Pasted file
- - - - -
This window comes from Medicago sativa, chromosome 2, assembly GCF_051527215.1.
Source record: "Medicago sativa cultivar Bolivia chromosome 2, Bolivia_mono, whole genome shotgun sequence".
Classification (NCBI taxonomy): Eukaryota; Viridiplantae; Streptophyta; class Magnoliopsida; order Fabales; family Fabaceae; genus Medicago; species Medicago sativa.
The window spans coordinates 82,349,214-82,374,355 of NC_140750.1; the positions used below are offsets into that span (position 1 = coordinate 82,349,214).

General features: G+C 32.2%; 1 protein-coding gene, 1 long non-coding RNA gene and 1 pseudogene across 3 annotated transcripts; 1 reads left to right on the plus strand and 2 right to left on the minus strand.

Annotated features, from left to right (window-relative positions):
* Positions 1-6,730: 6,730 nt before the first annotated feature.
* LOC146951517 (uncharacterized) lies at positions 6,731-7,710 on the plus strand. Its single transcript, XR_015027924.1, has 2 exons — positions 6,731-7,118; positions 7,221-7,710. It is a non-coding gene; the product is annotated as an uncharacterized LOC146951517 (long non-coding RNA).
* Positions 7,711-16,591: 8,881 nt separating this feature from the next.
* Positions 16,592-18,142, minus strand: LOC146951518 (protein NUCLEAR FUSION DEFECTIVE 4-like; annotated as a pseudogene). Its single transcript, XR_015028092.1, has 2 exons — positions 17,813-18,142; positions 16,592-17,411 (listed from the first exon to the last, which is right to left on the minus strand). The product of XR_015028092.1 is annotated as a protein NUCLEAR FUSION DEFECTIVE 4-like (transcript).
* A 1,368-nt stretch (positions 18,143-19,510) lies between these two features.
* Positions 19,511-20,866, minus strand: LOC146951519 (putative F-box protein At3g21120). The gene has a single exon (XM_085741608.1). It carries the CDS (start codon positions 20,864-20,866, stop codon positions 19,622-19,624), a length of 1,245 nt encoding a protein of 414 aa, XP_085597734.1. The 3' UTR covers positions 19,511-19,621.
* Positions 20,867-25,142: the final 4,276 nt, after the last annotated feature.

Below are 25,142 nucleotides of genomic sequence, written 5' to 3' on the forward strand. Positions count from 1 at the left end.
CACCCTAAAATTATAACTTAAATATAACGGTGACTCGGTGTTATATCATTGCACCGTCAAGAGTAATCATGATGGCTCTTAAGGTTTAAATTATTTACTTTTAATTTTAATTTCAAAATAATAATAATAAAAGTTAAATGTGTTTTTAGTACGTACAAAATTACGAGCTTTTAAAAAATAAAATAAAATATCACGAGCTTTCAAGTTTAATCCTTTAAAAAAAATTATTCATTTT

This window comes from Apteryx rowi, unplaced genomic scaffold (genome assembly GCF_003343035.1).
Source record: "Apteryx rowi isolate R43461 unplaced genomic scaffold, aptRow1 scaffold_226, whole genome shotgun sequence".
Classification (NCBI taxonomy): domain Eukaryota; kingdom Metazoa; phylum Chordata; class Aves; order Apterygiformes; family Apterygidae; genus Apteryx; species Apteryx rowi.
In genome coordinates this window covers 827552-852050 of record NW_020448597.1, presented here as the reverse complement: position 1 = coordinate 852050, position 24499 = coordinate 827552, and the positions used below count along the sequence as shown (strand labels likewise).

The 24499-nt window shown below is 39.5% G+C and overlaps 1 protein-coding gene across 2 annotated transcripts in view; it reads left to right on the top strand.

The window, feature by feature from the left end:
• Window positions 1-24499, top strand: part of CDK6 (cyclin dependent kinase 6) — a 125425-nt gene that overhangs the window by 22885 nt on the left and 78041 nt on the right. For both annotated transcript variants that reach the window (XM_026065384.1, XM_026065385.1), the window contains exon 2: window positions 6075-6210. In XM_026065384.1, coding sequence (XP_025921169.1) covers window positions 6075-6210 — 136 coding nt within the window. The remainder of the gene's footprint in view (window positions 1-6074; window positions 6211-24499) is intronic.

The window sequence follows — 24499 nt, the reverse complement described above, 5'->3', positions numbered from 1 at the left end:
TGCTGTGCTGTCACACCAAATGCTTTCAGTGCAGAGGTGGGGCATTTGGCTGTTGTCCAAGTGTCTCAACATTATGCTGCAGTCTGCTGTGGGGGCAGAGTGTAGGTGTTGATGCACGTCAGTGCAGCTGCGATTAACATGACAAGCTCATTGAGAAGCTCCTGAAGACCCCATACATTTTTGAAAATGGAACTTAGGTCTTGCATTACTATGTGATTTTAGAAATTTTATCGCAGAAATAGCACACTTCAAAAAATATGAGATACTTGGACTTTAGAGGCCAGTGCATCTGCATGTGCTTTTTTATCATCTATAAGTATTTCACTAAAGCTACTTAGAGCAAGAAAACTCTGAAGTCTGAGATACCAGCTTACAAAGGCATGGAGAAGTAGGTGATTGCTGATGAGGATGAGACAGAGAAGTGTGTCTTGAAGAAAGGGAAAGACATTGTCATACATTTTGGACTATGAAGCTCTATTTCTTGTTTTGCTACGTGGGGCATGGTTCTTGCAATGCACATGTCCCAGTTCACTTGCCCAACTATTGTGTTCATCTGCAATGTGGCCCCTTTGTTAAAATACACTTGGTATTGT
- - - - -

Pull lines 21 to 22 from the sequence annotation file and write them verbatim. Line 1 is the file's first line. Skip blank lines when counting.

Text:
The window, feature by feature from the left end:
• Window positions 1-24499, top strand: part of CDK6 (cyclin dependent kinase 6) — a 125425-nt gene that overhangs the window by 22885 nt on the left and 78041 nt on the right. For both annotated transcript variants that reach the window (XM_026065384.1, XM_026065385.1), the window contains exon 2: window positions 6075-6210. In XM_026065384.1, coding sequence (XP_025921169.1) covers window positions 6075-6210 — 136 coding nt within the window. The remainder of the gene's footprint in view (window positions 1-6074; window positions 6211-24499) is intronic.